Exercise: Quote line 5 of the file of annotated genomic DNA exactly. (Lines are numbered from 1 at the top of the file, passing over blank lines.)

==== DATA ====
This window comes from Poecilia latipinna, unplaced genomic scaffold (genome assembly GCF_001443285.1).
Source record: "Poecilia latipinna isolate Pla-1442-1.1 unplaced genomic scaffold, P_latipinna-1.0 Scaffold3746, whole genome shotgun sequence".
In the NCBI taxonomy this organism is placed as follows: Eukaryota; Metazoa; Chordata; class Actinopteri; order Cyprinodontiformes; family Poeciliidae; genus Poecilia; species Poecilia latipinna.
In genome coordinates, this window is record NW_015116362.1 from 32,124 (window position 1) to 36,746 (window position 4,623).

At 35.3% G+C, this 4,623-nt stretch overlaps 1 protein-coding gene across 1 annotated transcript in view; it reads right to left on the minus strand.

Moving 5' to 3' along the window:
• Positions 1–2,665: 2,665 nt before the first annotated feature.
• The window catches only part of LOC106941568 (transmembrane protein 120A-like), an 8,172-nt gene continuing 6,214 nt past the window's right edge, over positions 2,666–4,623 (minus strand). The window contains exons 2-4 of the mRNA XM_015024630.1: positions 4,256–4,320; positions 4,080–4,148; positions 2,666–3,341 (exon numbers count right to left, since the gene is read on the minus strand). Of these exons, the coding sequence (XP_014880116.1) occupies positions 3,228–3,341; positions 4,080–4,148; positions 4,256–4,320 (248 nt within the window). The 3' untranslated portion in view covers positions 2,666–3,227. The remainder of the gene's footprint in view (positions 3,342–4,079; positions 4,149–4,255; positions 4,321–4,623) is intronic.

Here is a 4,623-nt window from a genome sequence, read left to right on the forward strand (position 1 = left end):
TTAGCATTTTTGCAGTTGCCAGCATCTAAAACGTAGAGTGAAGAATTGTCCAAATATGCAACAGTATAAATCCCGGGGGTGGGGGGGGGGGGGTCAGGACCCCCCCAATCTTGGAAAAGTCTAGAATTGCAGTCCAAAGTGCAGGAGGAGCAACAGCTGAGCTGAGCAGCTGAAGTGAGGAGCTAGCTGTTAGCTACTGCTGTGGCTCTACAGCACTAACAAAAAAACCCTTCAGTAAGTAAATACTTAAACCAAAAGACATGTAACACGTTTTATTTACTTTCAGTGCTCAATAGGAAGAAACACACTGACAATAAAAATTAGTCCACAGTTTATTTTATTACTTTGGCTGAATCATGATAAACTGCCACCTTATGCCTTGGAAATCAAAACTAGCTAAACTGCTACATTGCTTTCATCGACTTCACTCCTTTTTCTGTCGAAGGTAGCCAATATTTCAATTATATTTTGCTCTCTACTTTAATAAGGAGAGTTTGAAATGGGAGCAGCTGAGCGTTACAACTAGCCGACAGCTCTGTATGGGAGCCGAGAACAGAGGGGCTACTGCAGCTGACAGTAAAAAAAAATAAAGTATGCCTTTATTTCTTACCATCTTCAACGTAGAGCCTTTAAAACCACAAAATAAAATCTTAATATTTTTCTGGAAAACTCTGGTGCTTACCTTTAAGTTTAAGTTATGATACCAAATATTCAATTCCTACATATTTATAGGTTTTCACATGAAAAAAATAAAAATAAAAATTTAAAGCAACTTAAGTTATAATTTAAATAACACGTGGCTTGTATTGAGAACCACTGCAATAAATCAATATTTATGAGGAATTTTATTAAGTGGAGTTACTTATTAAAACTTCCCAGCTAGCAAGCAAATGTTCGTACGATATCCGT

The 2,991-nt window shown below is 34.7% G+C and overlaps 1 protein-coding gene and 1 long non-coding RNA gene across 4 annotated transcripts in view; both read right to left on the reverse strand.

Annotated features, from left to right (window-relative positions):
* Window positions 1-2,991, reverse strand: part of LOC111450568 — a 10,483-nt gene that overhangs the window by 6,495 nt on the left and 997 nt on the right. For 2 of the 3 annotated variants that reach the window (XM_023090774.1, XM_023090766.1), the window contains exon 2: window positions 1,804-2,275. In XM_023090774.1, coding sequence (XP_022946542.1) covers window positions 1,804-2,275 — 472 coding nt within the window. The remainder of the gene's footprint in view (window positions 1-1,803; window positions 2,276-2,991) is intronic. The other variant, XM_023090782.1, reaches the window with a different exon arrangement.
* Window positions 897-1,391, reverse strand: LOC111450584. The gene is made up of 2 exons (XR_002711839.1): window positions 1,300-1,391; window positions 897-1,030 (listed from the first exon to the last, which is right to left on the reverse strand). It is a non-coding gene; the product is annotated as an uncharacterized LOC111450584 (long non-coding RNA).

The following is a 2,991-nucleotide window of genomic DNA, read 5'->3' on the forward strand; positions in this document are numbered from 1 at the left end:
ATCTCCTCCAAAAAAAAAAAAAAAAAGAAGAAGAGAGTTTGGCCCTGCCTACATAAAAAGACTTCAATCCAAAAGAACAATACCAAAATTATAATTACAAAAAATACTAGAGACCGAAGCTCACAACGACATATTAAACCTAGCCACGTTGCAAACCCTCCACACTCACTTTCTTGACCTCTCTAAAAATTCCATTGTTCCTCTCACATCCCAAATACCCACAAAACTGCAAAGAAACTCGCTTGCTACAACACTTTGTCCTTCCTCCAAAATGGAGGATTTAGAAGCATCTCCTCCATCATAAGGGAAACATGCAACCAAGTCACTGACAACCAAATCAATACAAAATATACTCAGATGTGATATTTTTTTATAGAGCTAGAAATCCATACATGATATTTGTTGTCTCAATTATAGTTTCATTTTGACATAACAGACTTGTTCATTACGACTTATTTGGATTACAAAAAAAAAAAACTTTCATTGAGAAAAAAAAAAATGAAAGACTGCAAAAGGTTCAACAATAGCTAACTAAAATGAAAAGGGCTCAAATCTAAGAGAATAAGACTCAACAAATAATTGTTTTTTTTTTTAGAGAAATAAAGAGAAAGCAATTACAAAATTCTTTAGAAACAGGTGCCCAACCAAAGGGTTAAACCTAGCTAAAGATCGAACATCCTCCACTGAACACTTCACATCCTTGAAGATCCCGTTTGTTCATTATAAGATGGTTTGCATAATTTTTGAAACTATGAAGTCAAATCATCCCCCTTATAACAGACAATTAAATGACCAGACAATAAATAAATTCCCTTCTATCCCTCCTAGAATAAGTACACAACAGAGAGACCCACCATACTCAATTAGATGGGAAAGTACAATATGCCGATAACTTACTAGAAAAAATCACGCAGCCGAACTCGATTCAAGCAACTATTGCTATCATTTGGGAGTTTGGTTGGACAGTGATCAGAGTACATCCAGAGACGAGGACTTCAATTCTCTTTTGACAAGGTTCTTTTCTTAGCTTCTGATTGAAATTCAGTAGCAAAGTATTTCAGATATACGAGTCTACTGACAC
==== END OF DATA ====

At 35.3% G+C, this 4,623-nt stretch overlaps 1 protein-coding gene across 1 annotated transcript in view; it reads right to left on the minus strand.